While the world grapples with the outbreak of the coronavirus, renewable energy has been setting records in power generation, market share, and reliability. Travel restrictions call for self-isolation, and a shift towards working from home has led to a drop in electricity demand. This has caused expensive fossil fuel power plants to be shut down in favour of renewable energy, which was more than up to the task.
“This has been a real test of how resilient the grids are, and we know they coped because the lights stayed on,” explains Rory McCarthy, an energy storage senior analyst at Wood Mackenzie. “Maybe this will give confidence to governments and policymakers who were apprehensive that they can be more ambitious about the number of renewables on the grid.”
CONTINUED IMPROVEMENT Coming off the heels of a strong 2019, which saw utility providers increase their shares of renewable power and the record-breaking numbers being set through the first half of 2020, clean energy is proving that it can be a reliable power source. The intermittency of renewables, which has often been raised as an issue by clean-energy sceptics, wasn’t as much of an issue as previously expected – with large-scale batteries part of the reason why. On top of this, the cheap nature of renewable energy made them a go-to source for utility companies that opted to shut down more expensive natural gas and coal-fired power plants.
The potential of renewable energy has been on display for the past several months, and the positive results could lead to an accelerated transition away from fossil fuel power generation. However, while the pandemic has highlighted how useful renewable energy can be, the same economic impact that has led to a shift in power demand has also reduced investments and delayed several projects integral to a clean-energy transition. As several experts have pointed out, government support will be key to counter this, and policymakers have not been blind to the successes of renewable energy.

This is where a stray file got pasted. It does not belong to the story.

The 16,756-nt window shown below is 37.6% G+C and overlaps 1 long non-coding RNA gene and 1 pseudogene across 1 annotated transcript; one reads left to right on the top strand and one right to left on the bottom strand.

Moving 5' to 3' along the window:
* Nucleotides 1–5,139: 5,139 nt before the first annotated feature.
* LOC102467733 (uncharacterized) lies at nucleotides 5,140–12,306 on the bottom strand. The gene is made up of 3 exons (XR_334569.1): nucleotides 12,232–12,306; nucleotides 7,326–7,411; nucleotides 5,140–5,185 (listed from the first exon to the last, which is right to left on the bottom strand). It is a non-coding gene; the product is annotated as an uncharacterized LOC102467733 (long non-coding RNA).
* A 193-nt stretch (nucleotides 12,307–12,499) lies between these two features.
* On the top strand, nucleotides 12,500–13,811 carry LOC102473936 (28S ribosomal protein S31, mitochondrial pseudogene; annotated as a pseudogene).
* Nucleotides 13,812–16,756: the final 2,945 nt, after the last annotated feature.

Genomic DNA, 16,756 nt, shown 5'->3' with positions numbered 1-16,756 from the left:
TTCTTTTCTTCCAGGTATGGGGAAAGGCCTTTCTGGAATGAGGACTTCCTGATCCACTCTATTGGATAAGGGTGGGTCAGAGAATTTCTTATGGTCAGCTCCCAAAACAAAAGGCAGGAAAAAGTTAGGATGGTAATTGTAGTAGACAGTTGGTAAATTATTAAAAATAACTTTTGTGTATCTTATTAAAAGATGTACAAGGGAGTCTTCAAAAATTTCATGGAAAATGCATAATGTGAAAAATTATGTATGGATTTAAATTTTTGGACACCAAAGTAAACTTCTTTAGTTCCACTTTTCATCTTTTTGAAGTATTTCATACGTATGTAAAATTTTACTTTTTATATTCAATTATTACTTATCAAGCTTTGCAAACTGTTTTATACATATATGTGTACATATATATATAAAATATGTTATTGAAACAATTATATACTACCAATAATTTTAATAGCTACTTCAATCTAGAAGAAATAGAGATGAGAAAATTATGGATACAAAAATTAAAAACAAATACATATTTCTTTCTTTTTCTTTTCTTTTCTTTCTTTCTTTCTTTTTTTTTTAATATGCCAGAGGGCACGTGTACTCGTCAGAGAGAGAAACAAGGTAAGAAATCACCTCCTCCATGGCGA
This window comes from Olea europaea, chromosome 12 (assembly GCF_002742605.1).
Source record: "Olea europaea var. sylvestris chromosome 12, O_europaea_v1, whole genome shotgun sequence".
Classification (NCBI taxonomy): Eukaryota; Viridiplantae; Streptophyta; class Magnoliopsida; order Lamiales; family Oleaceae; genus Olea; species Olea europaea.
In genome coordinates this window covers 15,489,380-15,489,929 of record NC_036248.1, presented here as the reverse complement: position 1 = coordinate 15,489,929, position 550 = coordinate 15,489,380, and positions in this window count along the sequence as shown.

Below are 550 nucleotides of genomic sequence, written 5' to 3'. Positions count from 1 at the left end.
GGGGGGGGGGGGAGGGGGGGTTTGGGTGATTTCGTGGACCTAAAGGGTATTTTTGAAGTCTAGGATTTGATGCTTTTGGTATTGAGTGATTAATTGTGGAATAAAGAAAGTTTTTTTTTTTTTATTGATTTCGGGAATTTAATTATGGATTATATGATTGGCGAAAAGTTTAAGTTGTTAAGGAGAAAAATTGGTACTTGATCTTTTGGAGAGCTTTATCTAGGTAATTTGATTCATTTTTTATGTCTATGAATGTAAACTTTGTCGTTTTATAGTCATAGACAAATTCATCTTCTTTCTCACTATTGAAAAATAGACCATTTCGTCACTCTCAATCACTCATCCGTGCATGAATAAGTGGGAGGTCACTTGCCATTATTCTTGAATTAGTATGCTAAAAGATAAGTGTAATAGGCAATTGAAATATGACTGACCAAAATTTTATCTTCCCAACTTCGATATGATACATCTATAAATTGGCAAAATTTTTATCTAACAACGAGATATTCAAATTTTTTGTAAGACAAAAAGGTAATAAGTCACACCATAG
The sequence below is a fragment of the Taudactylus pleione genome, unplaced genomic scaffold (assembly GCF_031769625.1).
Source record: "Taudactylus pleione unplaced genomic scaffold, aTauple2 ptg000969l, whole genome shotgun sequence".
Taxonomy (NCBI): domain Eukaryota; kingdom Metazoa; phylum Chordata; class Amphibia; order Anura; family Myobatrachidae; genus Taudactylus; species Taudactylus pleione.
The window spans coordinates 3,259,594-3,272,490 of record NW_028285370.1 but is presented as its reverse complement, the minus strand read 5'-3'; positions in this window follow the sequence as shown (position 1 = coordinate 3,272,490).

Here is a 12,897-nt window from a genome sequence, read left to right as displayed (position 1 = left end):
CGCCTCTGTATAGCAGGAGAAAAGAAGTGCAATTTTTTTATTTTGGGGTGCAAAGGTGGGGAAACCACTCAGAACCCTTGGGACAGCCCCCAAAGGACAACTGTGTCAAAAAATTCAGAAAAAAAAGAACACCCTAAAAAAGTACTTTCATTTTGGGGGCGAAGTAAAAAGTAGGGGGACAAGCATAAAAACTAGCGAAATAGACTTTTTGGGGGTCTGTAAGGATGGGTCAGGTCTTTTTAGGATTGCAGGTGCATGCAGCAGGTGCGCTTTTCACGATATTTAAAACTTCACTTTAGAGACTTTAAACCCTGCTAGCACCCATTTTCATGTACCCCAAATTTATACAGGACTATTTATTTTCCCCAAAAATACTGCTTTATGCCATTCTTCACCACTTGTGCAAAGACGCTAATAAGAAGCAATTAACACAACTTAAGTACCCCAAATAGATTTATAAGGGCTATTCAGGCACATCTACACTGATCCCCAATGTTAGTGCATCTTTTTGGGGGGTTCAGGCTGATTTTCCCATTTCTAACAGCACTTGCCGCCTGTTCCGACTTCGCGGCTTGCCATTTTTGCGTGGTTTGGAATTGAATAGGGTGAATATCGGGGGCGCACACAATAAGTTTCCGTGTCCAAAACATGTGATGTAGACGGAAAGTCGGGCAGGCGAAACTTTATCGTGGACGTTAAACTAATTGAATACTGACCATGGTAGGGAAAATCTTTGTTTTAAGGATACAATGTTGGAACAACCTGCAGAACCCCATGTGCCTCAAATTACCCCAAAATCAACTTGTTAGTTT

“It’s encouraging that the penetration of renewables has increased,” said European Union Energy Commissioner Kadri Simson, “We are currently assessing the impact of the more ambitious 2030 climate objectives and different scenarios of getting there, including the role of renewables.” Many governments are seeking to integrate greater renewable energy investments into their COVID-19 economic recovery plans. The effects of the pandemic on the economy and the energy sector as a whole remain to be seen, but there are certainly opportunities for renewable energy to capitalise on changing socio-economic demands.
FUTURE CERTAINTIES In spite of the uncertainty that has been defining global interactions, the pandemic has answered several long-standing questions on how effective renewable energy could be and the best ways to utilise it. Large-scale battery storage will continue to have a major role in supporting the spread of clean energy. Having multiple sources of renewable power will ensure continued reliability.
There are some barriers in the way of the continued progress of renewable power, but when solutions are needed most, innovation will provide. New technologies have helped transform and refine the infrastructure surrounding clean energy and will continue to do so. The global pandemic will leave a lasting mark in our shared history, but periods such as this have often been catalysts for change. Renewables have exceeded expectations on many occasions over the course of 2020, breaking records across the world while helping accommodate changes that have profoundly affected how our society operates. Renewable energy has, and will continue to be, an integral part of our future. The future is now.
Teague Egan is the founder and CEO of EnergyX, a global company that works on energy-storage solutions and lithium extraction. He is responsible for all aspects of building the company into the world leader in renewable-energy technologies. Send feedback to [email protected]
LINK ORIGINAL: Jamaica Gleaner